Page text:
Those extra slices of chocolate cake may do more than just add a few extra pounds—they can create a toxic environment that kills your cells. Now researchers say they have identified an important player in this process: a type of RNA previously thought only to modify other RNA molecules. Blocking these surprising villains could provide a new way to combat fat toxicity, a leading cause of heart and kidney failure.
Most of the time when we overindulge, adipose tissue, which is made up of the body's professional fat-storing cells, mops up any excess calories circulating in the bloodstream. Adipose cells, however, can't always cope with the large amounts of fat in modern diets, and the excess fat circulates in the bloodstream. When other cells in the body take in the extra fat, it can disrupt their internal mechanics and gene activity, causing them to commit suicide. On a large scale, this cellular kamikaze can lead to kidney and heart failure.
Today in Cell Metabolism, researchers led by Jean Schaffer, a cardiologist at Washington University in St. Louis, report that they identified a single gene that seems to be responsible for this toxicity-induced cellular death. Sections of the gene, known as rpL13a, do not code for a protein, the researchers found, but rather for a type of RNA molecule known as a small nucleolar RNA (snoRNA). The main job of these molecules is to modify other RNA molecules.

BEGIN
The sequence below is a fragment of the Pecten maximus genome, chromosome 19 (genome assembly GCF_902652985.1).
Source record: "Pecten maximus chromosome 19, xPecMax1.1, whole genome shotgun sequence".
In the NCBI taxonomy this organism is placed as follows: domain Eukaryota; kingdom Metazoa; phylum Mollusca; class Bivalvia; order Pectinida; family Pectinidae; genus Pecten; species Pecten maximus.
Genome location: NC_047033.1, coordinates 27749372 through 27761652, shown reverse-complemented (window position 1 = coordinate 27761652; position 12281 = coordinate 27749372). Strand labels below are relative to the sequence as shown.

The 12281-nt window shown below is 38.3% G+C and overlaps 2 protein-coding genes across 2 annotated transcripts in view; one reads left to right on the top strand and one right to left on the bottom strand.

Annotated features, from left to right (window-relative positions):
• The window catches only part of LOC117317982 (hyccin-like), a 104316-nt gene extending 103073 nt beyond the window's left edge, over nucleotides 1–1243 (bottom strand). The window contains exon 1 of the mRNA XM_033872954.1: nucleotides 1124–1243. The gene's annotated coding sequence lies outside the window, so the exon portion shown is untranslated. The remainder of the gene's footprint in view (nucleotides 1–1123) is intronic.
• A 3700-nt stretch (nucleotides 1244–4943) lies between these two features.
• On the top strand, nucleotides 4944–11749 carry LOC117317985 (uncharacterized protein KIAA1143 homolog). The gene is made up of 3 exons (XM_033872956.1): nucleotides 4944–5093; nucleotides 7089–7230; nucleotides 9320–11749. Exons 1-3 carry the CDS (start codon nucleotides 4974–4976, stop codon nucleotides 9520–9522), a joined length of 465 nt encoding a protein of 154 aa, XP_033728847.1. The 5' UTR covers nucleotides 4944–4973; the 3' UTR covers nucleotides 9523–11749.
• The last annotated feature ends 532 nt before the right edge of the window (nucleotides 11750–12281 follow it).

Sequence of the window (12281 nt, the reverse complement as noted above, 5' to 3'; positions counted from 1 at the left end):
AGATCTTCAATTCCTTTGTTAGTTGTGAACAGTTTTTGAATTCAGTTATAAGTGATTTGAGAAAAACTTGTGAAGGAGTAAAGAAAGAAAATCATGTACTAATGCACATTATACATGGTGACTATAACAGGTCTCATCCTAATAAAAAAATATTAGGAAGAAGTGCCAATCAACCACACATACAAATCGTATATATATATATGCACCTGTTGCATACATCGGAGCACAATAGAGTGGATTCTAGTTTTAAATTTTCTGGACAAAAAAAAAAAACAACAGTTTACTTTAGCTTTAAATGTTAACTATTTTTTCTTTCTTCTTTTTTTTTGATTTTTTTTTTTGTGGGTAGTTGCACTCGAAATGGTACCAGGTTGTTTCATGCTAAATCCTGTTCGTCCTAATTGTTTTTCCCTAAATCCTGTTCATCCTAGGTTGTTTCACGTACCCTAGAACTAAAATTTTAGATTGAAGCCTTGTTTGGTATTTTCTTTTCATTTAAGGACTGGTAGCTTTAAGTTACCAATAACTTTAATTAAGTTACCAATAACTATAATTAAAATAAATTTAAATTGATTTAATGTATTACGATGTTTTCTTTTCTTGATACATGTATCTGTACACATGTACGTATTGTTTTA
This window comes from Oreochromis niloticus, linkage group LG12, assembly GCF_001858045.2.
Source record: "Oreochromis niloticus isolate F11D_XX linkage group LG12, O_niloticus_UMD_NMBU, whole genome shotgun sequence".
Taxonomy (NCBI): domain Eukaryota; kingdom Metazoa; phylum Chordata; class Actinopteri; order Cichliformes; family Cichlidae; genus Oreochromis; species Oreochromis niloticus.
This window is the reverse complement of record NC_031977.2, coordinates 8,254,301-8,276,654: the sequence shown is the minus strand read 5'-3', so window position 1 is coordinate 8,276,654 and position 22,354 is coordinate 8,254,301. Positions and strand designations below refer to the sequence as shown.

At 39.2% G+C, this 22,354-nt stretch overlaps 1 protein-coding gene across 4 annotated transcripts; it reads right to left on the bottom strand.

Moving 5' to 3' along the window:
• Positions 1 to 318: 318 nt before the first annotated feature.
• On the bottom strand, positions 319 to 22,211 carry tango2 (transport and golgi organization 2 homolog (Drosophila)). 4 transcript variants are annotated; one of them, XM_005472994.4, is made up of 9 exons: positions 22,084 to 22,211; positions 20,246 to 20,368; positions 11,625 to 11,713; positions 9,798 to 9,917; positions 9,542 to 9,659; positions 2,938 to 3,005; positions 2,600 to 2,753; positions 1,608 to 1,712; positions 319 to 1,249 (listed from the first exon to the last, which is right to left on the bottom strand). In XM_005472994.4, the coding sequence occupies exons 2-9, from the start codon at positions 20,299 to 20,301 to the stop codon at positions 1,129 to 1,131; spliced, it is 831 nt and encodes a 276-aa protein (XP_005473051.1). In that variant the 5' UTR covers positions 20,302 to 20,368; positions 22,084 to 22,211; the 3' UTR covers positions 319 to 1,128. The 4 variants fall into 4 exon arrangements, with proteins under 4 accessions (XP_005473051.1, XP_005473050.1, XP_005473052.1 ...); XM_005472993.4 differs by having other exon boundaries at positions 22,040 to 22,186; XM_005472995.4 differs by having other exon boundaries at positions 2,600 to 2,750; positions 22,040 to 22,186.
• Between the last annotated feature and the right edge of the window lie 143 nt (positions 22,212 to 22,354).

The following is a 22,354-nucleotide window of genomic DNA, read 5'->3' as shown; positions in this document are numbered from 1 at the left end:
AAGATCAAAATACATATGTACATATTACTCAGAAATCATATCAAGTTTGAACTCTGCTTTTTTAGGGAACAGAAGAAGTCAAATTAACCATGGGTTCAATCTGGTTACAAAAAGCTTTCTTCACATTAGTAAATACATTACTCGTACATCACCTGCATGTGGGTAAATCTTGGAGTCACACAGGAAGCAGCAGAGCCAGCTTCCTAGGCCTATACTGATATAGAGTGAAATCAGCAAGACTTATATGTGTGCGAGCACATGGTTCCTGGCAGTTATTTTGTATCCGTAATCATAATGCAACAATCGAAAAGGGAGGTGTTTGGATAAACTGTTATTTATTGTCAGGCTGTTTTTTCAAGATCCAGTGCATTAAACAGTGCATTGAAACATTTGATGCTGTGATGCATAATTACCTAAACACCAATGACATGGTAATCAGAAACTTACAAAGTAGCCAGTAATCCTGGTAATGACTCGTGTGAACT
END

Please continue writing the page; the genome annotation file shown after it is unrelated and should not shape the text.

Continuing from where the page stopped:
To figure out if these snoRNAs trigger cell death in a high-fat environment, Schaffer and colleagues added the three snoRNAs coded for by the gene to cells with a disrupted rpL13a gene. The cells committed suicide. Other experiments showed that large amounts of fatty acids increased the production of the protein and snoRNAs encoded by rpL13a, and that blocking the action of the snoRNAs produced by rpL13a decreased cell death in response to a variety of stresses, not just excess fat. The researchers added a fluorescent label to the snoRNAs and found that, rather than staying in the nucleus as previously thought, they were located in the cytoplasm. Finding snoRNAs in a new location may mean that these molecules have a range of functions that researchers have never even thought to look for.
This study opens up new ways to prevent physiological damage from diseases such as diabetes and obesity, Schaffer says, because now researchers know what molecules to target for future drug development. The study is also significant, says biologist E. Stuart Maxwell of North Carolina State University in Raleigh, because it reveals that snoRNAs help determine whether cells commit suicide. "It's going to make people start to think about the roles that these RNAs play" outside of their traditional functions, which were traditionally thought to be limited to modifying other RNA molecules, he says.